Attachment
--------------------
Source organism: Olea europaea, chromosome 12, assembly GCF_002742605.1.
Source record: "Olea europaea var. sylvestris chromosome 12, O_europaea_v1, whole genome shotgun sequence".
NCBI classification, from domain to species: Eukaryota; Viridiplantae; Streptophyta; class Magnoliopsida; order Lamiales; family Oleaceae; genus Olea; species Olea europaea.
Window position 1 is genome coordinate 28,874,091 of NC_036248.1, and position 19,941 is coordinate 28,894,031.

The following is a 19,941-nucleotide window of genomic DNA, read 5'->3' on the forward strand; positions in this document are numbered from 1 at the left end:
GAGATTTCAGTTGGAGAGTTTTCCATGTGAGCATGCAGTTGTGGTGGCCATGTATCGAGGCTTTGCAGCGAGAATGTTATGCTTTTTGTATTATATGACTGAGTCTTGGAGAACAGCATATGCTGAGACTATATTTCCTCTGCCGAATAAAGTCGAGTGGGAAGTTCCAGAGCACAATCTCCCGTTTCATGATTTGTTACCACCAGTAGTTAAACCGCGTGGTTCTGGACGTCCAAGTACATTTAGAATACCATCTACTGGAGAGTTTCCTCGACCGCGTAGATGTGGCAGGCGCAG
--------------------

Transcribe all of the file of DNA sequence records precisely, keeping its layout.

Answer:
Source organism: Olea europaea, chromosome 12, assembly GCF_002742605.1.
Source record: "Olea europaea var. sylvestris chromosome 12, O_europaea_v1, whole genome shotgun sequence".
NCBI classification, from domain to species: Eukaryota; Viridiplantae; Streptophyta; class Magnoliopsida; order Lamiales; family Oleaceae; genus Olea; species Olea europaea.
Window position 1 is genome coordinate 28,874,091 of NC_036248.1, and position 19,941 is coordinate 28,894,031.

The following is a 19,941-nucleotide window of genomic DNA, read 5'->3' on the forward strand; positions in this document are numbered from 1 at the left end:
GAGATTTCAGTTGGAGAGTTTTCCATGTGAGCATGCAGTTGTGGTGGCCATGTATCGAGGCTTTGCAGCGAGAATGTTATGCTTTTTGTATTATATGACTGAGTCTTGGAGAACAGCATATGCTGAGACTATATTTCCTCTGCCGAATAAAGTCGAGTGGGAAGTTCCAGAGCACAATCTCCCGTTTCATGATTTGTTACCACCAGTAGTTAAACCGCGTGGTTCTGGACGTCCAAGTACATTTAGAATACCATCTACTGGAGAGTTTCCTCGACCGCGTAGATGTGGCAGGCGCAG